Lincoln and his First Visit to Albany- 1848 – the Political Connections

Lincoln’s  first visit to Albany happened in 1848.  It wasn’t  nearly the extravaganza as his  pre-inauguration visit to Albany in 1861 as he made his way to Washington D.C. (most people assume that was Lincoln’s first visit to the city – not so much)  But it was much more important.

In September 1848, while Lincoln was in Congress, he ventured on a series of speaking engagements on behalf of the Whig presidential candidate Zachary Taylor in and around Boston.

3He was a political nobody, but late in his tour he met William Seward, former NYS governor, who would become U.S. Senator from NY the next year. They both gave speeches on September 22. Seward’s was aggressively anti-slavery (not just anti- Democrat). It was a pivotal meeting that informed Lincoln’s future thinking about the issue of slavery. They shared a hotel room in Worcester and according to Doris Kearns Goodwin, they talked most of the night. (Seward would become Lincoln’s Secretary of State – part of the “Team of Rivals” after he lost the Republican nomination for president to Lincoln in 1860.)

Seward had close ties with Thurlow Weed, editor of the “Albany Evening Journal” (a newspaper with a reach that extended far beyond Albany). Seward impressed upon Lincoln that on his trip back to Springfield, Ill. he had to visit Weed in Albany. (Weed was a political strategist and power broker of nationwide influence.) By 1848 he’d been a fixture in Albany for almost 30 years.

10Since Lincoln would have to stop in Albany on his way home, Lincoln agreed. He and his family (Mary and their two children had accompanied him on his tour) would have made their way from the railroad station in Greenbush across the Hudson by ferry (there was no bridge in 1848) to Maiden Lane. It’s most probable that his family stayed at one of the two main hotels near the ferry landing – the Delavan House or Stanwix Hall. Both were located on Broadway – between State St. and Steuben St. and would have been suitable for children.

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6On his Lincoln’s way to visit Weed, if he looked south on Broadway, past State St., he would have seen the ruins of the Great Fire that had destroyed acres of Albany the previous month.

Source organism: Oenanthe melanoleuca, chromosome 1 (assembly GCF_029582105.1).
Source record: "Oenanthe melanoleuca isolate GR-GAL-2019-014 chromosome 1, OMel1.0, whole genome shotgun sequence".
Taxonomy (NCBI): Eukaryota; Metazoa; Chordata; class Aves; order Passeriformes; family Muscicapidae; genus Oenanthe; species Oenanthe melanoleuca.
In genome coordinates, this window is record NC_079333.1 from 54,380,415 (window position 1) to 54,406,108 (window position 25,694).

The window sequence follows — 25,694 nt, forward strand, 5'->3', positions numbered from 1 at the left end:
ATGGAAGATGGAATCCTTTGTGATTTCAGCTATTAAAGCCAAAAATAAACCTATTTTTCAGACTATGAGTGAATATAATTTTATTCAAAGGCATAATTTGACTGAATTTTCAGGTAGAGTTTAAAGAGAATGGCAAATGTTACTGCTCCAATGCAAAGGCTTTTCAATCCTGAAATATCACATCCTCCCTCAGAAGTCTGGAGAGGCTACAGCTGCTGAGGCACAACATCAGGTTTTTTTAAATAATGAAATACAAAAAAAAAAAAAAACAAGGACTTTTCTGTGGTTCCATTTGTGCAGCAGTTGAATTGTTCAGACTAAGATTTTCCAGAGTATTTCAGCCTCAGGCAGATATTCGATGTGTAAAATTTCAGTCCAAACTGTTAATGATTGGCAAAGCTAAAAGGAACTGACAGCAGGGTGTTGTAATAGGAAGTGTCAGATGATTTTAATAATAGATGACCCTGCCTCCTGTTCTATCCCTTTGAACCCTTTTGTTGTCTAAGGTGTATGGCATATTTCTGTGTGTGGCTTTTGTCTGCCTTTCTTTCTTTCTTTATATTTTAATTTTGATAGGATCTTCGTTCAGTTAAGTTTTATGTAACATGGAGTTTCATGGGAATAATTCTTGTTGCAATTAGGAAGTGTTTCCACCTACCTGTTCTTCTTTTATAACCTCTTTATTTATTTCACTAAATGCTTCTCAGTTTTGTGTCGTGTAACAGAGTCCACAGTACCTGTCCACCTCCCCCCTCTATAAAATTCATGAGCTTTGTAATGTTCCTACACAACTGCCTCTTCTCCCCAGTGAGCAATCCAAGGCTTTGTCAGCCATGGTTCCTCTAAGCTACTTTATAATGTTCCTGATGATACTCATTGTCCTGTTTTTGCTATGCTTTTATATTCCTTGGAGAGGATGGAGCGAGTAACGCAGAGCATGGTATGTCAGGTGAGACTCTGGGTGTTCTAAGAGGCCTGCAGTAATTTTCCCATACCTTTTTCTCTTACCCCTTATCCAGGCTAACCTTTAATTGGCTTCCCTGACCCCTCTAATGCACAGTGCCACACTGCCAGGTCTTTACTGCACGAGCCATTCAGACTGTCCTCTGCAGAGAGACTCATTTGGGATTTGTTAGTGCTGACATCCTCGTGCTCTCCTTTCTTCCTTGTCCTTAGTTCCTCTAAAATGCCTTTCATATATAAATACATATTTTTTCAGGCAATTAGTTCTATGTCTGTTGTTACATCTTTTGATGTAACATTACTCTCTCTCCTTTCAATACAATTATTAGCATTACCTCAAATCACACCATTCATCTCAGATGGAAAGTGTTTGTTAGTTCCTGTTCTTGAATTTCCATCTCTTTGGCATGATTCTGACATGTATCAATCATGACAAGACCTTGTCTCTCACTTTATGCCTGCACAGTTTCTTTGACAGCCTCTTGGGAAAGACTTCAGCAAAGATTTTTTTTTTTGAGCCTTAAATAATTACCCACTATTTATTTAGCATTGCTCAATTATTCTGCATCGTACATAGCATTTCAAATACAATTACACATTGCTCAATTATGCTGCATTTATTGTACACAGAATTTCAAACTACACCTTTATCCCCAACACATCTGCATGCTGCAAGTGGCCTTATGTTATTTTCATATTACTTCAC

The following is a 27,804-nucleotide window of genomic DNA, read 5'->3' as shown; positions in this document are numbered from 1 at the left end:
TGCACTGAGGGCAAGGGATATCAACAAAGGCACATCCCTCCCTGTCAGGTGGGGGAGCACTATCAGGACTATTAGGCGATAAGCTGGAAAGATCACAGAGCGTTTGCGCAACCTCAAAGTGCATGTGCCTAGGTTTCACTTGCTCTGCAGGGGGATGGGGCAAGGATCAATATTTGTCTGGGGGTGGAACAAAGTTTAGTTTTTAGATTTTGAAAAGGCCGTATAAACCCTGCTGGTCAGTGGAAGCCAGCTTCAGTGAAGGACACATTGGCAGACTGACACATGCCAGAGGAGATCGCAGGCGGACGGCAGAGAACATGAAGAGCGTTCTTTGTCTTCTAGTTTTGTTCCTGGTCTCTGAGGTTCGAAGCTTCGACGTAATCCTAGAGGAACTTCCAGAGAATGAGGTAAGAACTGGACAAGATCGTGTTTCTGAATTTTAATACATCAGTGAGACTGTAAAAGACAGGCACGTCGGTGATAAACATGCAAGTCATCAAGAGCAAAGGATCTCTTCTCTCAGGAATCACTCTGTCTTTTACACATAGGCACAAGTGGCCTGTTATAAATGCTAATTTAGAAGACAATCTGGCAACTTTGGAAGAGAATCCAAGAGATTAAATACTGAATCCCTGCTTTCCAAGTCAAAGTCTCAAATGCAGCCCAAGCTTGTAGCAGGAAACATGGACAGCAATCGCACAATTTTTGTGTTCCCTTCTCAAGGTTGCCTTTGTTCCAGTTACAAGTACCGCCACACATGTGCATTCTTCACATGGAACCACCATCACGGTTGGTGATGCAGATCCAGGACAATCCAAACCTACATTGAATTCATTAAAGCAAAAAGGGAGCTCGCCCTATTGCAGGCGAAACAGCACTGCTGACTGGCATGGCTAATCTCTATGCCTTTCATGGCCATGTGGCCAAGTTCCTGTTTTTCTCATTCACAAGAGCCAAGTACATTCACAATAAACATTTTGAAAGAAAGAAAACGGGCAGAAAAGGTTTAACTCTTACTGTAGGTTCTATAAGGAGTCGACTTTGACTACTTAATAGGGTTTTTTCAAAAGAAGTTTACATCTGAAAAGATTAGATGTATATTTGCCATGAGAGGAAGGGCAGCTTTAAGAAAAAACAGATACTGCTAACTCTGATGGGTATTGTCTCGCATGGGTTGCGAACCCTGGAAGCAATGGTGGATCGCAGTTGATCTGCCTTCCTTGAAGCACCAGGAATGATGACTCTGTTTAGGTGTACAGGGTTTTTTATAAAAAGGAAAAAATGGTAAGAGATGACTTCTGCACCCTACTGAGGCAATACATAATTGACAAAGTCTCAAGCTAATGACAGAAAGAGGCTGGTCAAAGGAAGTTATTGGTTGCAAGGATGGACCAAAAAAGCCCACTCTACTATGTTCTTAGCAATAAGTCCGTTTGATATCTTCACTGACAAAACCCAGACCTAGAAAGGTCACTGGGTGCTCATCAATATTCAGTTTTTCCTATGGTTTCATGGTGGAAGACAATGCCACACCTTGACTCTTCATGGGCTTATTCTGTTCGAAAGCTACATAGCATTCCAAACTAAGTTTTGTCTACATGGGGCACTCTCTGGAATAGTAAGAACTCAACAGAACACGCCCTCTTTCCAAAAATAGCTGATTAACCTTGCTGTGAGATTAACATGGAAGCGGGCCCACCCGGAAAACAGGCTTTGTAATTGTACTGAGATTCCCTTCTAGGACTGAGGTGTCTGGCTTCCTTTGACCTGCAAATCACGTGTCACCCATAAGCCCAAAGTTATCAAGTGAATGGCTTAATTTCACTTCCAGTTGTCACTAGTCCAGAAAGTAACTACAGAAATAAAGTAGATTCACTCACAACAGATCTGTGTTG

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Lincoln appears to have found Weed in his newspaper office at 67 State St., just above James St. Weed then took him across the street to the State Hall (at the corner of State and Lodge) to meet Millard Fillmore (who was then NYS Comptroller). Fillmore was running as Taylor’s VP candidate, and would become President 2 years later upon Taylor’s death.

The meeting, by all accounts, was brief. But it gave all three men a chance to take each other’s measure. Weed and Fillmore were doing a favor for Seward – meeting a nothing burger Congressman from out west, but from a state that would become critical to the abolition movement. It gave Lincoln, a brilliant political strategist, an opportunity to meet two of the most prominent politicians of New York, a state that might be pivotal in any future endeavors. (Lincoln won NYS in 1860 by 50,000 votes – 7% – and it gave him about 20% of his electoral vote.)

Weed would become one of the founders of the Republican Party in the 1850s and a supporter of Seward in the 1860 election. He became a fixture in Washington and at the Lincoln White House, despite the fact that he and Mary Lincoln detested one another. Lincoln understood he had to stay in Weed’s good graces. (It was Weed and Seward who convinced Lincoln to donate a handwritten draft of the Emancipation Proclamation to be raffled at the Albany soldier’s relief bazaar in February 1864. That draft is in the permanent collection of the New York State Museum.)

Fillmore’s presidential policies in the 1850s contributed to the conflagration that became the Civil War. He continued to oppose Lincoln throughout his presidency and be critical of his War policies.

Fun Fillmore Factoid: In 1858, after his presidency, he would marry Caroline Macintosh, wealthy widow, in the parlor of the Schuyler Mansion (purchased by her first husband, a local railroad mogul, in the 1840s) .This was the same parlor in which Alexander Hamilton married Elizabeth Schuyler in 1780.

Copyright 2021 Julie O’Connor